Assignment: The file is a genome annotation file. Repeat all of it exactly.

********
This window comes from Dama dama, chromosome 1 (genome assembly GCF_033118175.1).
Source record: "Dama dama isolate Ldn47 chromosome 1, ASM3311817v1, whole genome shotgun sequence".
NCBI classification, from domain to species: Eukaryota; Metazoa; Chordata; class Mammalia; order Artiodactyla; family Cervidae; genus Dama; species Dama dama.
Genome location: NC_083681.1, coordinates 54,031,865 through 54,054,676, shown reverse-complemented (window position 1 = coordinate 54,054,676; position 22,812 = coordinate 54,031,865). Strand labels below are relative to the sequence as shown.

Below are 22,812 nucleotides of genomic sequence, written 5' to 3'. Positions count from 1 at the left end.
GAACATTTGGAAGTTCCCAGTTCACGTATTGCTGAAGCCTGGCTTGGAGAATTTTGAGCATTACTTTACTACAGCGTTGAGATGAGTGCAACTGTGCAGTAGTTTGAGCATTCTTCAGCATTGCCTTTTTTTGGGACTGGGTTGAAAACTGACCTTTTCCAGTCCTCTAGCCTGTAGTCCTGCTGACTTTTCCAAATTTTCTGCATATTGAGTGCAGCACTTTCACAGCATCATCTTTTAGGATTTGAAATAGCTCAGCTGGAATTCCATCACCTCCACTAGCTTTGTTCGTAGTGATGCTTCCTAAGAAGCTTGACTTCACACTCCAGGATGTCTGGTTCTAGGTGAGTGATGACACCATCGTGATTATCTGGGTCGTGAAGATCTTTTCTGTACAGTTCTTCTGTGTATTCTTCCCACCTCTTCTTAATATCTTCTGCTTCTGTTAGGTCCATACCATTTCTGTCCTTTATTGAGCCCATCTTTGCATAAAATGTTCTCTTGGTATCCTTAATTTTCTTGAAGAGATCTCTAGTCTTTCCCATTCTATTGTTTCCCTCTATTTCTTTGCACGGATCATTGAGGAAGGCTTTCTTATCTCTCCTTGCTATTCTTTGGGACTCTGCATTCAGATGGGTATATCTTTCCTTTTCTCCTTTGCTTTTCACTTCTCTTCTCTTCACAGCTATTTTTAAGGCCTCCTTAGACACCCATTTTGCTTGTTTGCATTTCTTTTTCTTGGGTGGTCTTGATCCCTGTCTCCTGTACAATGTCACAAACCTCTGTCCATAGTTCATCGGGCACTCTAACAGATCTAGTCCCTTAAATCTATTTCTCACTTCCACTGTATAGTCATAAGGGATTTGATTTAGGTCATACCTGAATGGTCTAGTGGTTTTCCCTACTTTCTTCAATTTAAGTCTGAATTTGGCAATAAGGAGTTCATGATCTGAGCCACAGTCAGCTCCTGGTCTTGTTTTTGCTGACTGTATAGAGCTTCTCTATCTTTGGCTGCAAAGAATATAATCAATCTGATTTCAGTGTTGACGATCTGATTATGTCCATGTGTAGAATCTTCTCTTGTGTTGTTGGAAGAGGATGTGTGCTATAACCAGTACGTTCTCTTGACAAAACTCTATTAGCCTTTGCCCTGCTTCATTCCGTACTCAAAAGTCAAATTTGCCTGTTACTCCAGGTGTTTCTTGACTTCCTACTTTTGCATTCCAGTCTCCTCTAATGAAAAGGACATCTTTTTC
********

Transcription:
This window comes from Dama dama, chromosome 1 (genome assembly GCF_033118175.1).
Source record: "Dama dama isolate Ldn47 chromosome 1, ASM3311817v1, whole genome shotgun sequence".
NCBI classification, from domain to species: Eukaryota; Metazoa; Chordata; class Mammalia; order Artiodactyla; family Cervidae; genus Dama; species Dama dama.
Genome location: NC_083681.1, coordinates 54,031,865 through 54,054,676, shown reverse-complemented (window position 1 = coordinate 54,054,676; position 22,812 = coordinate 54,031,865). Strand labels below are relative to the sequence as shown.

Below are 22,812 nucleotides of genomic sequence, written 5' to 3'. Positions count from 1 at the left end.
GAACATTTGGAAGTTCCCAGTTCACGTATTGCTGAAGCCTGGCTTGGAGAATTTTGAGCATTACTTTACTACAGCGTTGAGATGAGTGCAACTGTGCAGTAGTTTGAGCATTCTTCAGCATTGCCTTTTTTTGGGACTGGGTTGAAAACTGACCTTTTCCAGTCCTCTAGCCTGTAGTCCTGCTGACTTTTCCAAATTTTCTGCATATTGAGTGCAGCACTTTCACAGCATCATCTTTTAGGATTTGAAATAGCTCAGCTGGAATTCCATCACCTCCACTAGCTTTGTTCGTAGTGATGCTTCCTAAGAAGCTTGACTTCACACTCCAGGATGTCTGGTTCTAGGTGAGTGATGACACCATCGTGATTATCTGGGTCGTGAAGATCTTTTCTGTACAGTTCTTCTGTGTATTCTTCCCACCTCTTCTTAATATCTTCTGCTTCTGTTAGGTCCATACCATTTCTGTCCTTTATTGAGCCCATCTTTGCATAAAATGTTCTCTTGGTATCCTTAATTTTCTTGAAGAGATCTCTAGTCTTTCCCATTCTATTGTTTCCCTCTATTTCTTTGCACGGATCATTGAGGAAGGCTTTCTTATCTCTCCTTGCTATTCTTTGGGACTCTGCATTCAGATGGGTATATCTTTCCTTTTCTCCTTTGCTTTTCACTTCTCTTCTCTTCACAGCTATTTTTAAGGCCTCCTTAGACACCCATTTTGCTTGTTTGCATTTCTTTTTCTTGGGTGGTCTTGATCCCTGTCTCCTGTACAATGTCACAAACCTCTGTCCATAGTTCATCGGGCACTCTAACAGATCTAGTCCCTTAAATCTATTTCTCACTTCCACTGTATAGTCATAAGGGATTTGATTTAGGTCATACCTGAATGGTCTAGTGGTTTTCCCTACTTTCTTCAATTTAAGTCTGAATTTGGCAATAAGGAGTTCATGATCTGAGCCACAGTCAGCTCCTGGTCTTGTTTTTGCTGACTGTATAGAGCTTCTCTATCTTTGGCTGCAAAGAATATAATCAATCTGATTTCAGTGTTGACGATCTGATTATGTCCATGTGTAGAATCTTCTCTTGTGTTGTTGGAAGAGGATGTGTGCTATAACCAGTACGTTCTCTTGACAAAACTCTATTAGCCTTTGCCCTGCTTCATTCCGTACTCAAAAGTCAAATTTGCCTGTTACTCCAGGTGTTTCTTGACTTCCTACTTTTGCATTCCAGTCTCCTCTAATGAAAAGGACATCTTTTTC